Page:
Reduce the Risk of Rabies this Summer

Reduce the risk of rabies this summer – school update June 2018

Summer vacation is coming and many families are spending more time outside enjoying the weather. This can mean an increased risk of contact with bats, the primary carrier of rabies virus in B.C. Rabies is a very serious disease that affects the nervous system. It is almost always fatal if not treated in time. This is rare but it’s still important to make sure you do what you can to avoid contact with bats.
Bats can fly into poorly sealed cabins and homes, they roost in attic spaces and they can even be found hanging inside closed patio umbrellas.
Interior Health offers these tips to help protect your family:

 Never touch live or dead bats. Tell children not to play with or touch bats.
 Make your home or cabin “bat proof.” Keep doors and windows closed, make sure window screens don’t have any holes, and keep the attic area free of bats by keeping all vents properly screened and by closing off other openings.
 Avoid locations or activities where bats are likely to be found (e.g., caves).
 If you find a live bat in a room of your home, open the window and close interior doors until the bat leaves.
 If your home or workplace is inhabited by bats, seek professional bat-control advice from a pest control or wildlife specialist. Bats are a protected species under the BC Wildlife Act. Excluding or evicting bats from their roost site so they move to another roost is the best way to remove bats.
 If trying to capture a bat yourself, avoid contact by wearing leather gloves, a hat, long sleeves, and pants.
 Safely contain the bat in a secure covered container to prevent others from being exposed. Keep the bat in a safe location until public health can arrange to pick it up and test it for rabies.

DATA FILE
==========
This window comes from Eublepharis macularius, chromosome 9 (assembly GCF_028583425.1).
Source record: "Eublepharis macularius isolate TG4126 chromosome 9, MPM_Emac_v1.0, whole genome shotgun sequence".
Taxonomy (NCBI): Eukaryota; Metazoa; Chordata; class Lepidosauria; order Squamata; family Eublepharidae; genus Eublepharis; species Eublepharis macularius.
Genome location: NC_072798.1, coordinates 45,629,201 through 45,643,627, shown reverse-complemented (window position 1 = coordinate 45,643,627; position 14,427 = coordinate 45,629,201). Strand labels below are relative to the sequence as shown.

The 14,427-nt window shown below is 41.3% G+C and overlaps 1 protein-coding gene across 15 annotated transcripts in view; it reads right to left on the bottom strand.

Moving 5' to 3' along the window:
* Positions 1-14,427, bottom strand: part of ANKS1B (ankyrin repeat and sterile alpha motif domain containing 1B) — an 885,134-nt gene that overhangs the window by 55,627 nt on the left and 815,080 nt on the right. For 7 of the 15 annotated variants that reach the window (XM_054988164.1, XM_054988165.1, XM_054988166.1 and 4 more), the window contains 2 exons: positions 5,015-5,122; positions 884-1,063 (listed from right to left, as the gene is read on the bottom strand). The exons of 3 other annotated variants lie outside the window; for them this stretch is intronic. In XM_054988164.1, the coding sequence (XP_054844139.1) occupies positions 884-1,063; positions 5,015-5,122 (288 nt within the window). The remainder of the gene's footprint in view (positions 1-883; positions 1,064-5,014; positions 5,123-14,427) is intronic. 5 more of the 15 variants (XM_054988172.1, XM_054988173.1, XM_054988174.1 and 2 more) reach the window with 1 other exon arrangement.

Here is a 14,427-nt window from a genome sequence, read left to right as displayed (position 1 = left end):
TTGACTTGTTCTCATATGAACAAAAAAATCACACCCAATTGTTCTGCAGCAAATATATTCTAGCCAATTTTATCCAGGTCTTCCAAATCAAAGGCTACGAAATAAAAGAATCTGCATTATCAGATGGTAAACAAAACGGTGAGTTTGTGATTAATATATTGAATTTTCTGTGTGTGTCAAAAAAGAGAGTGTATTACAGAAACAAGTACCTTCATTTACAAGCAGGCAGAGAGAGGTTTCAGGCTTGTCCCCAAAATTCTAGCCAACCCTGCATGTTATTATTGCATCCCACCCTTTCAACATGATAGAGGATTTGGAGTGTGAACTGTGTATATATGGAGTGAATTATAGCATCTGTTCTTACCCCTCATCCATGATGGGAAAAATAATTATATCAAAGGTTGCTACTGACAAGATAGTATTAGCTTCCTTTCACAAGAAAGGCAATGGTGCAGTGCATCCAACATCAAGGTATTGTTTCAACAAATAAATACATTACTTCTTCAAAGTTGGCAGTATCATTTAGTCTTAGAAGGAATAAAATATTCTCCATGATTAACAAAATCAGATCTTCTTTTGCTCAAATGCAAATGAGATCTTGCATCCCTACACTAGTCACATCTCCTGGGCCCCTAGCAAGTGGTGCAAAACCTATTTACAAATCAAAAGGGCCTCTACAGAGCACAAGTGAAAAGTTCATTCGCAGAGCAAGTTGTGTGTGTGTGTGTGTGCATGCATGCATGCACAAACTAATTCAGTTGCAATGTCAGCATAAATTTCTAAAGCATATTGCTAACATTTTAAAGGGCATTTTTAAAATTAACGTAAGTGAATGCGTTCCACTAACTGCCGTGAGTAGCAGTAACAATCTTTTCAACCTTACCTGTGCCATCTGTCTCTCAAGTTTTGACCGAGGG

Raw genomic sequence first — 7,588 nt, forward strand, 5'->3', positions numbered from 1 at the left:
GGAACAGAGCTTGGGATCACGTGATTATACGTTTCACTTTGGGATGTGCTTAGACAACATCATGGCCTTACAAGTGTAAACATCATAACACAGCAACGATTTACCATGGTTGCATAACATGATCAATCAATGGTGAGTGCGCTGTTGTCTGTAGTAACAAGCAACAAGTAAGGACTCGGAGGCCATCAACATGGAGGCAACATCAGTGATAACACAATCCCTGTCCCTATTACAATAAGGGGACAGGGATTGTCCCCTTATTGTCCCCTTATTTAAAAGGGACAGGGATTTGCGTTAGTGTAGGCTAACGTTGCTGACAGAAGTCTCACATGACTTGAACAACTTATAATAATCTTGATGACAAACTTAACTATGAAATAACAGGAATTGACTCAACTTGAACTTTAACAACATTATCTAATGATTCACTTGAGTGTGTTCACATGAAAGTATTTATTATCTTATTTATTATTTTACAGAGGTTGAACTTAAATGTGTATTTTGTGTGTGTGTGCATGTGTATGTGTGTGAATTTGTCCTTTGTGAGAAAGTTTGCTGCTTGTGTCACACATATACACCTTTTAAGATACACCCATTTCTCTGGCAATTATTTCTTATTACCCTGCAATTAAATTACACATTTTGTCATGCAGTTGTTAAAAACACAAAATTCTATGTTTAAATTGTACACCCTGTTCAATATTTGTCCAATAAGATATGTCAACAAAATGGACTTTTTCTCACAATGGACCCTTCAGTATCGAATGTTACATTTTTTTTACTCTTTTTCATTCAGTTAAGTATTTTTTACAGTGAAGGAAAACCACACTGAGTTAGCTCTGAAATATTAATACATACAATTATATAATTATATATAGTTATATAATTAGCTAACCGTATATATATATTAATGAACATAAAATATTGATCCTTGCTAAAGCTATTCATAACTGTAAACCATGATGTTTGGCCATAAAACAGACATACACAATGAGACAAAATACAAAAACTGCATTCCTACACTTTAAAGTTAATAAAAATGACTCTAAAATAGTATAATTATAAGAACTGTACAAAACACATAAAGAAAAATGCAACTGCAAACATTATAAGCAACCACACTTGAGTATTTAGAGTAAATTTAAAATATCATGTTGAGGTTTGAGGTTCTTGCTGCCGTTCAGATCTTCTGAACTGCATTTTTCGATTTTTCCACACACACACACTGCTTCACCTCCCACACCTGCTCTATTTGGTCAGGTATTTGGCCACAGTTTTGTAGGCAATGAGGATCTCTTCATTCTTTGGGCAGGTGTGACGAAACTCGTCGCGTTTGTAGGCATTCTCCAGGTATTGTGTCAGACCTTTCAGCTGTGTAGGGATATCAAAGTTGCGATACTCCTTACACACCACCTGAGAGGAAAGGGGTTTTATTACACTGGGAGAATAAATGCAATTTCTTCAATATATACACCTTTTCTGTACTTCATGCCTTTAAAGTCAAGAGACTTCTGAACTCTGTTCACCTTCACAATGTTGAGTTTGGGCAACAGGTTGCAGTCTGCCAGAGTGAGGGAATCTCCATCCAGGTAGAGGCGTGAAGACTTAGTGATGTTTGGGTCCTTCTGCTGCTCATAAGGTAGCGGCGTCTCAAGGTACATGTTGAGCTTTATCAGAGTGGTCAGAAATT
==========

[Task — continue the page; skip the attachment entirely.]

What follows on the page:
 If you have a pet dog, cat, or ferret, make sure they are vaccinated regularly against rabies. Pets that were born and raised in B.C. pose a very low risk of transmitting rabies to humans; however, vaccinating your pets will protect them from rabies. If your pet has come in contact with a bat, please contact your vet to discuss the risk of rabies to your pet.
All contact with bats should be taken seriously. Bats have tiny sharp teeth and claws, so scratches or bites may not be visible or painful but could still be there. If you have been bitten or scratched:
 Thoroughly wash the wounds with soap and water.
 Contact your local public health unit or family doctor immediately. Do not wait for symptoms to appear.
 Early treatment is crucial to prevent rabies from progressing. Treatment involves a two-week period of vaccinations that must be administered as soon as possible after exposure.

For more information:
See HealthLink BC File #07 at
and BC Community Bat Programs: